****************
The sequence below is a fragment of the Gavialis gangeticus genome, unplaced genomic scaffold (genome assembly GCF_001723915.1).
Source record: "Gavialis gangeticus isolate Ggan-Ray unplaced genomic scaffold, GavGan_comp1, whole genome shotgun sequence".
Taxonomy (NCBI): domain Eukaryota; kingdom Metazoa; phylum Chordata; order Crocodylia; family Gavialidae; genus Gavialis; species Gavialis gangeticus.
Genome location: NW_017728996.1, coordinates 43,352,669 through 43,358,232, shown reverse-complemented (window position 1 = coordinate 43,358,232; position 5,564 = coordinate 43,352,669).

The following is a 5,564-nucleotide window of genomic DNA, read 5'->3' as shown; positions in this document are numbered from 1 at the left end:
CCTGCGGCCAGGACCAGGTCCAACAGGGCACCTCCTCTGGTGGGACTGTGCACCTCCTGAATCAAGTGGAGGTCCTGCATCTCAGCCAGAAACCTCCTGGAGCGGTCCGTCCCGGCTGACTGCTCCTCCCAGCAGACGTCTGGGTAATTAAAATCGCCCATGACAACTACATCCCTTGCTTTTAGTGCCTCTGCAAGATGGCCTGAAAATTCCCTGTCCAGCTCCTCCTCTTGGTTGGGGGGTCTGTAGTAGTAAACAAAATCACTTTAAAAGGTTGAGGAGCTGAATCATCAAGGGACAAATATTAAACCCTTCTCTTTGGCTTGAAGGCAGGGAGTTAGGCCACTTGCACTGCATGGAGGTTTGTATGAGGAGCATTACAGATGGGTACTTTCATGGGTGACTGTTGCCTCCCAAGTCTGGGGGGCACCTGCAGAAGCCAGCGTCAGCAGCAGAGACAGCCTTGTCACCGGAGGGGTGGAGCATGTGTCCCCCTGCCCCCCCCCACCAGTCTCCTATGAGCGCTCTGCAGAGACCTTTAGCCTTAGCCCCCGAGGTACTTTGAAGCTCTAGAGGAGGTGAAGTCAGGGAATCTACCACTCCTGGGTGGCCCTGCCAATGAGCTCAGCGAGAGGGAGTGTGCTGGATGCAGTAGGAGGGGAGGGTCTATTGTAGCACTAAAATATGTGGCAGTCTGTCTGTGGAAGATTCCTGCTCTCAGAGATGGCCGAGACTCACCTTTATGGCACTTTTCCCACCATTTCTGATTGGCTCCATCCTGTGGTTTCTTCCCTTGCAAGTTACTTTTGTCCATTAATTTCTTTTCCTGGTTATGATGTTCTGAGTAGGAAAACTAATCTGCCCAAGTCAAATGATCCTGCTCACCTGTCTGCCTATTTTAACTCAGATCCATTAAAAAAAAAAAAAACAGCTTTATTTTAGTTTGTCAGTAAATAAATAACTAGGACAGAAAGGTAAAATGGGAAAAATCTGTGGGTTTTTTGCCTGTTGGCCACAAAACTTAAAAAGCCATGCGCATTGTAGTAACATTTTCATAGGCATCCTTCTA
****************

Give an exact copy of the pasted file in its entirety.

The sequence below is a fragment of the Gavialis gangeticus genome, unplaced genomic scaffold (genome assembly GCF_001723915.1).
Source record: "Gavialis gangeticus isolate Ggan-Ray unplaced genomic scaffold, GavGan_comp1, whole genome shotgun sequence".
Taxonomy (NCBI): domain Eukaryota; kingdom Metazoa; phylum Chordata; order Crocodylia; family Gavialidae; genus Gavialis; species Gavialis gangeticus.
Genome location: NW_017728996.1, coordinates 43,352,669 through 43,358,232, shown reverse-complemented (window position 1 = coordinate 43,358,232; position 5,564 = coordinate 43,352,669).

The following is a 5,564-nucleotide window of genomic DNA, read 5'->3' as shown; positions in this document are numbered from 1 at the left end:
CCTGCGGCCAGGACCAGGTCCAACAGGGCACCTCCTCTGGTGGGACTGTGCACCTCCTGAATCAAGTGGAGGTCCTGCATCTCAGCCAGAAACCTCCTGGAGCGGTCCGTCCCGGCTGACTGCTCCTCCCAGCAGACGTCTGGGTAATTAAAATCGCCCATGACAACTACATCCCTTGCTTTTAGTGCCTCTGCAAGATGGCCTGAAAATTCCCTGTCCAGCTCCTCCTCTTGGTTGGGGGGTCTGTAGTAGTAAACAAAATCACTTTAAAAGGTTGAGGAGCTGAATCATCAAGGGACAAATATTAAACCCTTCTCTTTGGCTTGAAGGCAGGGAGTTAGGCCACTTGCACTGCATGGAGGTTTGTATGAGGAGCATTACAGATGGGTACTTTCATGGGTGACTGTTGCCTCCCAAGTCTGGGGGGCACCTGCAGAAGCCAGCGTCAGCAGCAGAGACAGCCTTGTCACCGGAGGGGTGGAGCATGTGTCCCCCTGCCCCCCCCCACCAGTCTCCTATGAGCGCTCTGCAGAGACCTTTAGCCTTAGCCCCCGAGGTACTTTGAAGCTCTAGAGGAGGTGAAGTCAGGGAATCTACCACTCCTGGGTGGCCCTGCCAATGAGCTCAGCGAGAGGGAGTGTGCTGGATGCAGTAGGAGGGGAGGGTCTATTGTAGCACTAAAATATGTGGCAGTCTGTCTGTGGAAGATTCCTGCTCTCAGAGATGGCCGAGACTCACCTTTATGGCACTTTTCCCACCATTTCTGATTGGCTCCATCCTGTGGTTTCTTCCCTTGCAAGTTACTTTTGTCCATTAATTTCTTTTCCTGGTTATGATGTTCTGAGTAGGAAAACTAATCTGCCCAAGTCAAATGATCCTGCTCACCTGTCTGCCTATTTTAACTCAGATCCATTAAAAAAAAAAAAAACAGCTTTATTTTAGTTTGTCAGTAAATAAATAACTAGGACAGAAAGGTAAAATGGGAAAAATCTGTGGGTTTTTTGCCTGTTGGCCACAAAACTTAAAAAGCCATGCGCATTGTAGTAACATTTTCATAGGCATCCTTCTA